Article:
Pompeii: In the Shadows of VesuviusOctober 27, 2017 in Italy ⋅ ⛅ 19 °C
In order to beat the crowds and maximise our time at the Pompeian ruins, we left the apartment just after the crack of dawn (well, maybe not quite that early but early enough). The first challenge in our amazing race was to navigate the Italian train system once again. Italians don't believe in providing signage and this includes letting people know the platform number at some train stations. The first sign letting commuters know the platform number is only available after descending into the depths of the metro system, into the bowels of the earth, on the platform. There were no signs indicating which trains were arriving and we blindly jumped on what we thought was the correct train. Google Maps said so. It was the correct platform, the correct time (although it did seem to leave two minutes early) and there were no other trains scheduled for the same platform. Who would have guessed that the Italian railway system experiences such long delays that the train scheduled for 40 minutes earlier had finally arrived. Fortunately, we realised the error of our ways before it was too late and were able to steer back on course. And luckily the train we needed to catch was also delayed, getting us to the gates of the archaeological site shortly after the opening time.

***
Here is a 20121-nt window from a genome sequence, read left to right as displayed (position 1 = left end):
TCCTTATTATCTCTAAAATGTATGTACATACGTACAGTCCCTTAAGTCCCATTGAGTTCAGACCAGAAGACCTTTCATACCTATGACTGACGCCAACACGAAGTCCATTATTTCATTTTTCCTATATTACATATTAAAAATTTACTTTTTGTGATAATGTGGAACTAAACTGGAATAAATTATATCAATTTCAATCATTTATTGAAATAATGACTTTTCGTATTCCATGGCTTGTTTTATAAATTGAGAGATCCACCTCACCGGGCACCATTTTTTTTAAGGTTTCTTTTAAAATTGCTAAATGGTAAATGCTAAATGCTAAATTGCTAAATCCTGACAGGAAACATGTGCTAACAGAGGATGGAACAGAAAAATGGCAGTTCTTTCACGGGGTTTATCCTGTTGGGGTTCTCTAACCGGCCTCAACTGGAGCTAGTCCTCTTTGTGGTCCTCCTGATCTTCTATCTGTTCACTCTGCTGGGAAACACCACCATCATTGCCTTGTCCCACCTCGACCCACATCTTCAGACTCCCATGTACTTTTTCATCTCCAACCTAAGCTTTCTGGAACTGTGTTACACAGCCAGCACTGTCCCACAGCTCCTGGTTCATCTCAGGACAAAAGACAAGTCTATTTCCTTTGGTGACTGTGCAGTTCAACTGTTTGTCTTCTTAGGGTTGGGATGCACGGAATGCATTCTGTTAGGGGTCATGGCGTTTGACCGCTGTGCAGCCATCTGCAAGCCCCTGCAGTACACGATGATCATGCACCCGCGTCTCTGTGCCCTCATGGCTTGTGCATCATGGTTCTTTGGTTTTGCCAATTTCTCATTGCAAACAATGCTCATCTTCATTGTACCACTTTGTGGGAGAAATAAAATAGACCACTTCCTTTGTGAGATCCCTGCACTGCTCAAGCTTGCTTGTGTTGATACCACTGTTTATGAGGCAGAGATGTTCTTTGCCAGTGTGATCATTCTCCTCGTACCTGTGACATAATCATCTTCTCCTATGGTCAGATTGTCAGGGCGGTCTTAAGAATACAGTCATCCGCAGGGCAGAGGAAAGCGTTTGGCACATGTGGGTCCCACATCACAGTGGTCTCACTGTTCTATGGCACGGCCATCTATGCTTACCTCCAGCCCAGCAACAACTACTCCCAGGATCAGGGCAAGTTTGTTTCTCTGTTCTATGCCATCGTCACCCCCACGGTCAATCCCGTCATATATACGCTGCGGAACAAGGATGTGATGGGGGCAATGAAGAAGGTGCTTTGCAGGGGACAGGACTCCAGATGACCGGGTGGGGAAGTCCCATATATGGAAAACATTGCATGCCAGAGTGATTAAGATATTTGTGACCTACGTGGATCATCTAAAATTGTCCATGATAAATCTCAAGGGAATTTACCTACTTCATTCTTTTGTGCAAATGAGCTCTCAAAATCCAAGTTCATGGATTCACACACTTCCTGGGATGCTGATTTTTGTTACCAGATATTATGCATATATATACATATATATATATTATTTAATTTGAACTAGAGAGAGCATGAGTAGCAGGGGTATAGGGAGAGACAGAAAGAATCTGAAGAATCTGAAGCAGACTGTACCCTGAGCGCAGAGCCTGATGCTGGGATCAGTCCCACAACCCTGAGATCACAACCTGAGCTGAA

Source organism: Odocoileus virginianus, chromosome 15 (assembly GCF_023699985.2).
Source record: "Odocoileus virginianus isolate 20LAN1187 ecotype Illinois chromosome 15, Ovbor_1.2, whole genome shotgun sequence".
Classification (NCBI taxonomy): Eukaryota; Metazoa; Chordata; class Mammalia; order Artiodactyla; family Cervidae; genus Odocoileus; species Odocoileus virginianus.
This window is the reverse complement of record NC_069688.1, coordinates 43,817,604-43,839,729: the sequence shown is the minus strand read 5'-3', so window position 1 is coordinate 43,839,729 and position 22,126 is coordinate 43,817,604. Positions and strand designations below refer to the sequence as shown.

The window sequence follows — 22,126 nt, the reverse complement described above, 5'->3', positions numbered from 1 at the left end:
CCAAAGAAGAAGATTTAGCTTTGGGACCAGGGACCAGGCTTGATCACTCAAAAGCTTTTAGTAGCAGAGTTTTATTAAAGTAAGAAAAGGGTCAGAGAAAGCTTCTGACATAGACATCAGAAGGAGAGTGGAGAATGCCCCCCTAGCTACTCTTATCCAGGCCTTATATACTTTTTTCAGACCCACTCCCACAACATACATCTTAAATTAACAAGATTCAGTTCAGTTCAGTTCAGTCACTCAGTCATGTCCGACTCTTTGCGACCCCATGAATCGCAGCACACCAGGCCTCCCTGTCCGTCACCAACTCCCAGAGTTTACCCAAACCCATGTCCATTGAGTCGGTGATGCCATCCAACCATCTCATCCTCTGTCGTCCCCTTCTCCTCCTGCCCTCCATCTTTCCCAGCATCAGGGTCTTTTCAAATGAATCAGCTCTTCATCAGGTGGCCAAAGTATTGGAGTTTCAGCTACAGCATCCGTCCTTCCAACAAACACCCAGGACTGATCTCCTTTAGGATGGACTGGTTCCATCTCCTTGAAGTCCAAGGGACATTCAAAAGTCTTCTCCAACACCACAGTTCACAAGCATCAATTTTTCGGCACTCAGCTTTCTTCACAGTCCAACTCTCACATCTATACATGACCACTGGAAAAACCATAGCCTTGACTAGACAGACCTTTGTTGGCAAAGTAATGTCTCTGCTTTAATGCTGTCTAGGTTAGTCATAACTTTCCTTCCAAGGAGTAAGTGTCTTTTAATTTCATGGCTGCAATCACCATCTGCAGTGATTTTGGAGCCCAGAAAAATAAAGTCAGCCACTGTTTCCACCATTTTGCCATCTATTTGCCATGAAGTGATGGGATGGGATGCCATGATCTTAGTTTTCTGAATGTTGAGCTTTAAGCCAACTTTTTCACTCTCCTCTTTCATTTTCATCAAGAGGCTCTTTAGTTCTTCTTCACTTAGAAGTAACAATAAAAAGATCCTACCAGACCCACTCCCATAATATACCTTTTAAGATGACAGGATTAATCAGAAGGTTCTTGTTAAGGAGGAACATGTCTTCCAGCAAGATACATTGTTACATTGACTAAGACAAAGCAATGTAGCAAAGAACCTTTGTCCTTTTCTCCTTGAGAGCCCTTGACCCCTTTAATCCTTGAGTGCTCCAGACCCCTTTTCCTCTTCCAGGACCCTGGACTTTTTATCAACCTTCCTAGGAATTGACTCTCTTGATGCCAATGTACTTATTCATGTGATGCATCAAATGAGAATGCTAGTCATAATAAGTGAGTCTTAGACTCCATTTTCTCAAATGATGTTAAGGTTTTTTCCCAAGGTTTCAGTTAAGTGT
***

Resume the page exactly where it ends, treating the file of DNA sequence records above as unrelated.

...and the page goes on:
For almost eight hours, Ricky made Jason trapes across Pompeii, checking out everything and anything that was open for inspection. Similar to the train system where trains sometimes don't arrive, not everything in Italy is open. Even in Pompeii, some of the houses weren't open for inspection – Ray White or Raine and Horne property managers were obviously not available to provide their services.
From the moment we entered the grounds of Pompeii, we were on a mission to get past the tour groups and the tick-box tourists, as we headed straight to the Villa of Mysteries, one of the better preserved villas. Our strategy was successful and we were the first to arrive at the villa. Most other tourists hung about in the Forum or went straight to the brothel, by-passing the villas, bars and restaurants. While Pompeii hasn't exactly been frozen in time, there are certainly a lot of remnants of what life was like during the first century C.E. The plaster casts of many of the victims of Vesuvius, some still on display, portray the final eery moments of that fateful afternoon on the 24th of August 79 CE. Thankfully Mount Vesuvius didn't erupt while we were there, but the slightest tremor and we were on the first ship out of there.
Next stop: back to Napoli.
For video footage, see: